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I want to print doubles in decimal notation with full precision (but without extra zeros at the end of the number). In C++ I can use:

std::setprecision(20);
cout << d; // Here d is a double

What would be the equivalent C code using printf?

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3 Answers 3

up vote 5 down vote accepted

You can use the "%.20g" specifier. g is IMHO usually better than f since it doesn't print trailing zeros, and handles large/small values sensibly (changing to e format).

Also note that with the "g" specifier, the precision (the "20" in this case) specifies the number of significant digits rather than the number of digits after the decimal point.

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Format is typically: %[flags][width][.precision][length]specifier, so for example, %.20f

If you pass in .* rather than .20, you can pass in an arbitrary precision at run time before the decimal value.

NOTE: you can use g too, however you should note that in some cases, there will be a difference in the result (between f and g - due to the way that the precision is interpreted.)

The main question though is what do you need that kind of precision for? (double/floats are imprecise)...

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The question specifically states "but without extra zeros at the end of the number". This solution will add trailing zeros to the string printed. –  qbert220 Sep 13 '11 at 11:53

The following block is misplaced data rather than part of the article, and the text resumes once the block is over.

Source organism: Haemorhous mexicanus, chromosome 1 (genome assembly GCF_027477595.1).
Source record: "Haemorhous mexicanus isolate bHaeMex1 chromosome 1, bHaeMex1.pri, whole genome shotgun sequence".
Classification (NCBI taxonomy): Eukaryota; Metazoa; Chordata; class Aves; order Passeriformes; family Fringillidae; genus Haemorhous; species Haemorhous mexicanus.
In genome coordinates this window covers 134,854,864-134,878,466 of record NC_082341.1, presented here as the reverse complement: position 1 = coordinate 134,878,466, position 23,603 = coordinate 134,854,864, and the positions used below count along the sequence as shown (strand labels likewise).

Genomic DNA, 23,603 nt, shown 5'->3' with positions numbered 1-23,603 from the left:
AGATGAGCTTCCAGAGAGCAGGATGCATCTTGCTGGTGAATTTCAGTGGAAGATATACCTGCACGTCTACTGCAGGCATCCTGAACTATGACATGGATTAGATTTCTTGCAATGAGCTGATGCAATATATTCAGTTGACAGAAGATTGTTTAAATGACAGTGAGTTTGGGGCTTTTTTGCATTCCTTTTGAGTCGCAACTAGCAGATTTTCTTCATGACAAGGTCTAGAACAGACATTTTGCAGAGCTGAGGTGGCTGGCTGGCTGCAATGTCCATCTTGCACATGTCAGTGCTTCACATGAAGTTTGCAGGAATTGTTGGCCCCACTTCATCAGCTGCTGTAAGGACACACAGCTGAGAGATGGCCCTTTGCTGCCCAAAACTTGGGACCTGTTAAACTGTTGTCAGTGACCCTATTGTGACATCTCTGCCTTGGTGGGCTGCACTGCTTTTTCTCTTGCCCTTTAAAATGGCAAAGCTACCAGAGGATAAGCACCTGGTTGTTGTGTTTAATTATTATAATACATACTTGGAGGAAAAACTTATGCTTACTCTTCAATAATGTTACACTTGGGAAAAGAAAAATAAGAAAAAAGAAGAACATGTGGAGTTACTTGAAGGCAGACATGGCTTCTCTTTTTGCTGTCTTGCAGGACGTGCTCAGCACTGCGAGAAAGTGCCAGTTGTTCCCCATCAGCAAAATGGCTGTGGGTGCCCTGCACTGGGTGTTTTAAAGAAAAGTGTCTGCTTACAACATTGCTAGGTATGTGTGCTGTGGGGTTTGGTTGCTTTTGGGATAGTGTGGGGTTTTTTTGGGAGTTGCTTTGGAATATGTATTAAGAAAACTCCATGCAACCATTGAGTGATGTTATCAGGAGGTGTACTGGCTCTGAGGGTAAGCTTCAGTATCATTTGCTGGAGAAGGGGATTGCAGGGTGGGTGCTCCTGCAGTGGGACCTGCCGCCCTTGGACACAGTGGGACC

As long as you have space to store the whole number, just use snprintf and then strip the trailing zeros yourself... –  R.. Sep 13 '11 at 12:01
    
@qbert220, I did say "for example", and I was talking primarily about precision, but I will ammend... –  Nim Sep 13 '11 at 12:04
    
@qbert: "extra" zeroes is a rather meaningless terms. Extra compared to what? A reasonable interpretation is zeroes that do not correspond to bits in the memory representation of double –  MSalters Sep 13 '11 at 13:57
    
@MSalters - from the context of the question I understood it to mean trailing zeros. That is the behaviour of the c++ code the OP posted. –  qbert220 Sep 13 '11 at 14:06

Use:

printf("%.20f", d);

That should work.

Taken from an online doc, the more general format is:

%[flags][width][.precision][length]specifier 

Go through the link to read about each token in the format.

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